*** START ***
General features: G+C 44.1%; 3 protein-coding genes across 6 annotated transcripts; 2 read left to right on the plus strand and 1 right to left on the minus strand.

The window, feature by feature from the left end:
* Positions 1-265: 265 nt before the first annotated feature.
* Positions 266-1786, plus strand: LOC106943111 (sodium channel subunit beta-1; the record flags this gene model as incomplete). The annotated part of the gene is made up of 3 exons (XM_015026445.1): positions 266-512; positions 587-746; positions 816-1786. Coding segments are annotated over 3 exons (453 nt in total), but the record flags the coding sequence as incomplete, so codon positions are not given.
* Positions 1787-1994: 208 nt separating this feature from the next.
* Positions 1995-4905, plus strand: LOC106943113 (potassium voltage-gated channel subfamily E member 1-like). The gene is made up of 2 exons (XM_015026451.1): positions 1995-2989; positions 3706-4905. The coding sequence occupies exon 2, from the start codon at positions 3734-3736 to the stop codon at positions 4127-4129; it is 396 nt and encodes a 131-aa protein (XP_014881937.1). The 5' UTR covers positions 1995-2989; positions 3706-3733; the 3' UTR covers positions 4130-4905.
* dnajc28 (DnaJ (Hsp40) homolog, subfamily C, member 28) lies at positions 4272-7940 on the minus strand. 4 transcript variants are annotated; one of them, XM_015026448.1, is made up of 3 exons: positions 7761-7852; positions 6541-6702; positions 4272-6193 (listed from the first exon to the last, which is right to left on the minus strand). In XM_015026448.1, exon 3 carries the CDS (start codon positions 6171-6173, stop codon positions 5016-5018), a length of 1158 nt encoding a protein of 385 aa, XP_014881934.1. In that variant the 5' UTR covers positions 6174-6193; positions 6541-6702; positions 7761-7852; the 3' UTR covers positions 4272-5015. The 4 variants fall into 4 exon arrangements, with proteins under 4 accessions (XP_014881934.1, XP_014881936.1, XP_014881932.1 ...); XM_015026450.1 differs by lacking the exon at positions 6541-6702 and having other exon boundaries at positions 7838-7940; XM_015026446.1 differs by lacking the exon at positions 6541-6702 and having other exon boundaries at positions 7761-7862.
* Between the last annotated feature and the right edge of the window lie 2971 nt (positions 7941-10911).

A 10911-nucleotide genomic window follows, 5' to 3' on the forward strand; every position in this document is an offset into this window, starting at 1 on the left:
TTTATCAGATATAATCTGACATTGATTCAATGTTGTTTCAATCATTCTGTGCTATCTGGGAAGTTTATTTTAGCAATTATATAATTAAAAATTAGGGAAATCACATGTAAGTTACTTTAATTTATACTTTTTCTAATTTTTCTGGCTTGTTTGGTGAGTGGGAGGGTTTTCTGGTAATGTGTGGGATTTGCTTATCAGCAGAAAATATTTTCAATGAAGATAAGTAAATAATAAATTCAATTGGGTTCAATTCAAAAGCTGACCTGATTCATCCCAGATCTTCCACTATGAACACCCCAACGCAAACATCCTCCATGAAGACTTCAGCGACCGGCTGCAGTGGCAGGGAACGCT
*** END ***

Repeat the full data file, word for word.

General features: G+C 44.1%; 3 protein-coding genes across 6 annotated transcripts; 2 read left to right on the plus strand and 1 right to left on the minus strand.

The window, feature by feature from the left end:
* Positions 1-265: 265 nt before the first annotated feature.
* Positions 266-1786, plus strand: LOC106943111 (sodium channel subunit beta-1; the record flags this gene model as incomplete). The annotated part of the gene is made up of 3 exons (XM_015026445.1): positions 266-512; positions 587-746; positions 816-1786. Coding segments are annotated over 3 exons (453 nt in total), but the record flags the coding sequence as incomplete, so codon positions are not given.
* Positions 1787-1994: 208 nt separating this feature from the next.
* Positions 1995-4905, plus strand: LOC106943113 (potassium voltage-gated channel subfamily E member 1-like). The gene is made up of 2 exons (XM_015026451.1): positions 1995-2989; positions 3706-4905. The coding sequence occupies exon 2, from the start codon at positions 3734-3736 to the stop codon at positions 4127-4129; it is 396 nt and encodes a 131-aa protein (XP_014881937.1). The 5' UTR covers positions 1995-2989; positions 3706-3733; the 3' UTR covers positions 4130-4905.
* dnajc28 (DnaJ (Hsp40) homolog, subfamily C, member 28) lies at positions 4272-7940 on the minus strand. 4 transcript variants are annotated; one of them, XM_015026448.1, is made up of 3 exons: positions 7761-7852; positions 6541-6702; positions 4272-6193 (listed from the first exon to the last, which is right to left on the minus strand). In XM_015026448.1, exon 3 carries the CDS (start codon positions 6171-6173, stop codon positions 5016-5018), a length of 1158 nt encoding a protein of 385 aa, XP_014881934.1. In that variant the 5' UTR covers positions 6174-6193; positions 6541-6702; positions 7761-7852; the 3' UTR covers positions 4272-5015. The 4 variants fall into 4 exon arrangements, with proteins under 4 accessions (XP_014881934.1, XP_014881936.1, XP_014881932.1 ...); XM_015026450.1 differs by lacking the exon at positions 6541-6702 and having other exon boundaries at positions 7838-7940; XM_015026446.1 differs by lacking the exon at positions 6541-6702 and having other exon boundaries at positions 7761-7862.
* Between the last annotated feature and the right edge of the window lie 2971 nt (positions 7941-10911).

A 10911-nucleotide genomic window follows, 5' to 3' on the forward strand; every position in this document is an offset into this window, starting at 1 on the left:
TTTATCAGATATAATCTGACATTGATTCAATGTTGTTTCAATCATTCTGTGCTATCTGGGAAGTTTATTTTAGCAATTATATAATTAAAAATTAGGGAAATCACATGTAAGTTACTTTAATTTATACTTTTTCTAATTTTTCTGGCTTGTTTGGTGAGTGGGAGGGTTTTCTGGTAATGTGTGGGATTTGCTTATCAGCAGAAAATATTTTCAATGAAGATAAGTAAATAATAAATTCAATTGGGTTCAATTCAAAAGCTGACCTGATTCATCCCAGATCTTCCACTATGAACACCCCAACGCAAACATCCTCCATGAAGACTTCAGCGACCGGCTGCAGTGGCAGGGAACGCT